I am excited to continue my tour as one of the featured National Geographic photographers at the National Geographic Live series in Kansas City May 10, 2016. My talk, titled “Rhinos, Rickshaws & Revolutions,” is about my exploration of the world from temples to war zones and rhinos to pandas. Tickets and information are available online. In the mornings, I will speak to more than 2,000 local school children, and later in the evenings for adult audiences. I will continue to give this talk in several other locations for National Geographic Live in 2016 and 2017. The full list of locations can be found here. See you out there!
The Soros Justice Fellowships Program’s Media Fellowships is for individuals with distinctive voices proposing to complete media projects that engage and inform, spur debate and conversation, and catalyze change on important U.S. criminal justice issues. Deadline is in October. Watch the Open Society website for the next round.
Join renowned photojournalist Ami Vitale for an enlightening photography workshop on the island nation of Sri Lanka. She just finished a ten part TV series with National Geographic Channel that is currently airing in Asia. This summer she will lead a small and intimate workshop to “The Pearl of the Indian Ocean” with its abundant wildlife and ancient culture. During the trip, you will have the opportunity to photograph and get daily critiques from Ami as she guides you to take your passion for photography and make a difference in your life’s work. The workshop will focus on how to take strong still images and turn them into compelling stories that make a difference. CLICK HERE for a full itinerary.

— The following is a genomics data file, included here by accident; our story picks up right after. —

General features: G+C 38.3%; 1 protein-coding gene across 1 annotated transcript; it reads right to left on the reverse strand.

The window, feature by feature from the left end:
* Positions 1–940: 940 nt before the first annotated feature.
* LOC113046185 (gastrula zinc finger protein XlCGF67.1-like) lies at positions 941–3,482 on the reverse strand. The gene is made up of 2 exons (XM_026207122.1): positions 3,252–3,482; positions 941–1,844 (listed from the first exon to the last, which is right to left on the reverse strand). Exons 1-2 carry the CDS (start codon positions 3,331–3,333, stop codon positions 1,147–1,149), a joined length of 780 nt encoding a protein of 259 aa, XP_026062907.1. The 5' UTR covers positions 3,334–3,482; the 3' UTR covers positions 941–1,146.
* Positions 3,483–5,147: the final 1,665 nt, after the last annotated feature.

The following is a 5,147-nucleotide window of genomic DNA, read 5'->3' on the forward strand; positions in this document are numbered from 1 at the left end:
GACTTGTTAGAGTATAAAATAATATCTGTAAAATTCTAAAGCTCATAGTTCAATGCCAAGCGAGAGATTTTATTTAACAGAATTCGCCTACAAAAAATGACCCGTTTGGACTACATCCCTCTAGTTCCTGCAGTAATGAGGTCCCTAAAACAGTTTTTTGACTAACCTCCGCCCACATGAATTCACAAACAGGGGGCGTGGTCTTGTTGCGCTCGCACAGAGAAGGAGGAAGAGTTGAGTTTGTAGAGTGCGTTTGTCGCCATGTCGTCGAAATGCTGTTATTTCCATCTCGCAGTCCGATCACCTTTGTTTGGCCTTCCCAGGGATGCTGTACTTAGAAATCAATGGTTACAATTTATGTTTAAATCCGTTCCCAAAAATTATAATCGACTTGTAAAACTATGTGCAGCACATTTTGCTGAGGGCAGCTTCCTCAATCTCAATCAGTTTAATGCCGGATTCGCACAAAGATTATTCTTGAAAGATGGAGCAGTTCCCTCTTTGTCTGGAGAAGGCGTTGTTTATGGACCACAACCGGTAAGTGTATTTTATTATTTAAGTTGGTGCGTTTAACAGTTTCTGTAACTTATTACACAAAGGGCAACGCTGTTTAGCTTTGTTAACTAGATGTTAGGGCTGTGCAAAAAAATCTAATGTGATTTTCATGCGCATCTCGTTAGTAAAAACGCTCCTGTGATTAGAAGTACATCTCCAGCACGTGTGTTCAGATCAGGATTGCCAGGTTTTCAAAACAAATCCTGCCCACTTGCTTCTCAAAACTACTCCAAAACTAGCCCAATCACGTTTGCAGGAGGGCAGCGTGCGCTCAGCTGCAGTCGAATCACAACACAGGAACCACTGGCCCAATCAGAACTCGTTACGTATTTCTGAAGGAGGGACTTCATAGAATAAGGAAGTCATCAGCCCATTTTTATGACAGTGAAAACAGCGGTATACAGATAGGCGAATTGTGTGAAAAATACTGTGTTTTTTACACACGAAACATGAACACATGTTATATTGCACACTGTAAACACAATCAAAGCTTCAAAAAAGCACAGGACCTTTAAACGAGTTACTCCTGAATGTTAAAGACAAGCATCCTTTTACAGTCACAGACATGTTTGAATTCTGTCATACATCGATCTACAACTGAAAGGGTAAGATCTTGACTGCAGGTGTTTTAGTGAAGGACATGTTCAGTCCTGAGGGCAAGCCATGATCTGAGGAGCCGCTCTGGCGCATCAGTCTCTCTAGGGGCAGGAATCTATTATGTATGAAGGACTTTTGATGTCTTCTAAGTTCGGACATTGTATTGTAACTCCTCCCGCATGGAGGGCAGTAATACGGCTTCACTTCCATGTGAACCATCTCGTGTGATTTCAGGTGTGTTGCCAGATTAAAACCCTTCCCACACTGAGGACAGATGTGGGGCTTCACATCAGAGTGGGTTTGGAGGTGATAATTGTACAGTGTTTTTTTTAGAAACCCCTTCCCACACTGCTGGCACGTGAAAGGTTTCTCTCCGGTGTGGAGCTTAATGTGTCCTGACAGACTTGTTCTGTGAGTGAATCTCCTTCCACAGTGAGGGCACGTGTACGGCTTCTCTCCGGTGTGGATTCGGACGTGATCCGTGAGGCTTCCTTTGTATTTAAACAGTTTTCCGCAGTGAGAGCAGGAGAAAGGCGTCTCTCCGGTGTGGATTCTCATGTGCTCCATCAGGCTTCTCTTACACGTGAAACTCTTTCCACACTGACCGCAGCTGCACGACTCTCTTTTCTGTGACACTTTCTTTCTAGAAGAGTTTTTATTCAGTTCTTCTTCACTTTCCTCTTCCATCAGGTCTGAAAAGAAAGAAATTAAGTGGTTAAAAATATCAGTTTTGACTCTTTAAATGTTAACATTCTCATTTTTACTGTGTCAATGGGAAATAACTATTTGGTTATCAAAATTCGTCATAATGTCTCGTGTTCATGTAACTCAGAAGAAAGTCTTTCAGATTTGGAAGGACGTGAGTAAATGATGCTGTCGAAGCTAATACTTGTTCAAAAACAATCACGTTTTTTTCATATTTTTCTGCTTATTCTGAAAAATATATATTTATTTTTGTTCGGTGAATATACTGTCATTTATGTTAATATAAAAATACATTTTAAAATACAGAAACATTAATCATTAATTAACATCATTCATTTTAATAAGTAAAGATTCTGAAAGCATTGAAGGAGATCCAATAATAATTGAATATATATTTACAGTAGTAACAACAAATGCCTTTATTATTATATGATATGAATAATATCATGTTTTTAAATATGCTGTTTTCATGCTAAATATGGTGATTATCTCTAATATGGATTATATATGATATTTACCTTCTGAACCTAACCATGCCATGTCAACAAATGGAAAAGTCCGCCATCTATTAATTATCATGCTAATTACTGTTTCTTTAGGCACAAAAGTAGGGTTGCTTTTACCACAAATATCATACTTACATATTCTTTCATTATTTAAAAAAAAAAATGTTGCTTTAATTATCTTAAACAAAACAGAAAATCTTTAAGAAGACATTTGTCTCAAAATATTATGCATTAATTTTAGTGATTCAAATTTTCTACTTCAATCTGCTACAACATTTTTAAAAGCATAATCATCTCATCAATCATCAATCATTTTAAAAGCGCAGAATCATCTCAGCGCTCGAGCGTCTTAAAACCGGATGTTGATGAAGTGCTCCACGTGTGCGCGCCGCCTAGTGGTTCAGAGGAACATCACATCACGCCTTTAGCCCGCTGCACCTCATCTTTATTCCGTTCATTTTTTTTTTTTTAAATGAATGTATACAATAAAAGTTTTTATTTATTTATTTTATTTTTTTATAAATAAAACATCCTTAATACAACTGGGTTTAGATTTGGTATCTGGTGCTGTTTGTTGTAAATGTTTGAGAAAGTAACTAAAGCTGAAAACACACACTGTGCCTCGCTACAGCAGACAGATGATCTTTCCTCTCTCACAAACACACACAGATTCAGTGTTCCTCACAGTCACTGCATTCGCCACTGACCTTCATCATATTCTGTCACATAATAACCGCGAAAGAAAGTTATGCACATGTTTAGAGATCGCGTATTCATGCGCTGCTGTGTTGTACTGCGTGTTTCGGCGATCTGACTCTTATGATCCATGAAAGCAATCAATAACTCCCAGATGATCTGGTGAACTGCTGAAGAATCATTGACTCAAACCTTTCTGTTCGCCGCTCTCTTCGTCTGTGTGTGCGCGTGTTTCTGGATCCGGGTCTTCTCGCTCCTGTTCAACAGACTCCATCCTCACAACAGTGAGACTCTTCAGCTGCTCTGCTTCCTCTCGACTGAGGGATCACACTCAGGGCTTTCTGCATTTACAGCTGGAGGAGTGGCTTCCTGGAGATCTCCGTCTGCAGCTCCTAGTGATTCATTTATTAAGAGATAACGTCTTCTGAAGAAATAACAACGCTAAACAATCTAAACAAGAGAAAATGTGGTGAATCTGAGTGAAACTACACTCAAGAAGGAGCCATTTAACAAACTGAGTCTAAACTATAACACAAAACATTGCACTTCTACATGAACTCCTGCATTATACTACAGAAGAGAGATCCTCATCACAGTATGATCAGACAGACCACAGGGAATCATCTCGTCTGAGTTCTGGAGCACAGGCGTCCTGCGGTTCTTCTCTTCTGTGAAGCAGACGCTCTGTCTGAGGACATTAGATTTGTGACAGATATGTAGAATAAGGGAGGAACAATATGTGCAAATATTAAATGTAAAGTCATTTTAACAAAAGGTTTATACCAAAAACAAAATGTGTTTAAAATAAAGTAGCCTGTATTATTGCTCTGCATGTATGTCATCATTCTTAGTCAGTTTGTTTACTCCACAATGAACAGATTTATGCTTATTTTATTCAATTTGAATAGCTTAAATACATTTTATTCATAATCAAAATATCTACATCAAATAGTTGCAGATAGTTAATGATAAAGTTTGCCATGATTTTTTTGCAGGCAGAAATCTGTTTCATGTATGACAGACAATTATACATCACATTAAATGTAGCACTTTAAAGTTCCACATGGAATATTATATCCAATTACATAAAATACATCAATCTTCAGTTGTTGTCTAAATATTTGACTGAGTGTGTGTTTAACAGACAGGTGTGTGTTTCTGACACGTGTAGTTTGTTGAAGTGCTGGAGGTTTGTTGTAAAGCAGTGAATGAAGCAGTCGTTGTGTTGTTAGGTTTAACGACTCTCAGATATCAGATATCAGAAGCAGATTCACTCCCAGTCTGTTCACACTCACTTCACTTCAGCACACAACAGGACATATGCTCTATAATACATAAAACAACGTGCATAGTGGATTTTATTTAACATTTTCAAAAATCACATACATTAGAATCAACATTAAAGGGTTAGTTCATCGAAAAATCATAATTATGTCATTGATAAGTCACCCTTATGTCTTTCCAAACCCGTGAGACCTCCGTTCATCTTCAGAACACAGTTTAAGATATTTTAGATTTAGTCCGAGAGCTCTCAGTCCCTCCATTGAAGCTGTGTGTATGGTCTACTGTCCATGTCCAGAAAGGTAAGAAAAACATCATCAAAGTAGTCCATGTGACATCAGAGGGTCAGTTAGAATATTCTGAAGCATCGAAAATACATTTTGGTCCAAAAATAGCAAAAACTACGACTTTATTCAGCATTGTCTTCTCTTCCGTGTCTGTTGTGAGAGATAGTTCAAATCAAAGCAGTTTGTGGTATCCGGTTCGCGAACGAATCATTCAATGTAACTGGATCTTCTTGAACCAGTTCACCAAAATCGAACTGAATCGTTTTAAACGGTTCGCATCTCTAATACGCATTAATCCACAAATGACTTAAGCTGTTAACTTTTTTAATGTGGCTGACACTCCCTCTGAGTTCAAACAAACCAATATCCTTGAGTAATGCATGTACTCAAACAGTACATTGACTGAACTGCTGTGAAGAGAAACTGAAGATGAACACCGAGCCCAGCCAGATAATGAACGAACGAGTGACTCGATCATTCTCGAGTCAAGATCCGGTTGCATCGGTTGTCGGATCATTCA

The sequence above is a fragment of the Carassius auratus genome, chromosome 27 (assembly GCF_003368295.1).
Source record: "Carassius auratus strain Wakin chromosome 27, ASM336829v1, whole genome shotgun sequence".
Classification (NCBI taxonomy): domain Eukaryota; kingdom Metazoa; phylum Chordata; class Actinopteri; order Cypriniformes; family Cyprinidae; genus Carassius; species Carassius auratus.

One of the highlights of the trip will be exclusive photographic access to theKandy/Esala Festival. At this impressive festival, Buddhist traditions are performed in costumes with extravagant decorations and elegant detailing. In addition to front-row views for the festival processions, we will have private access to the dancers and performers as they prepare for the festivities.
We will also enjoy exclusiveaccess in the Pinnewala elephant orphanage. A conservation project for orphaned and injured elephants, it is the only shelter of its kind in the entire world. We will also visit Yala National Park, undoubtedly the best place to spot leopards in Asia, if not the world. We will meet locals, visit the centuries old Dutch Galle Fort and photograph the iconic stilt fisherman that Steve McCurry made famous.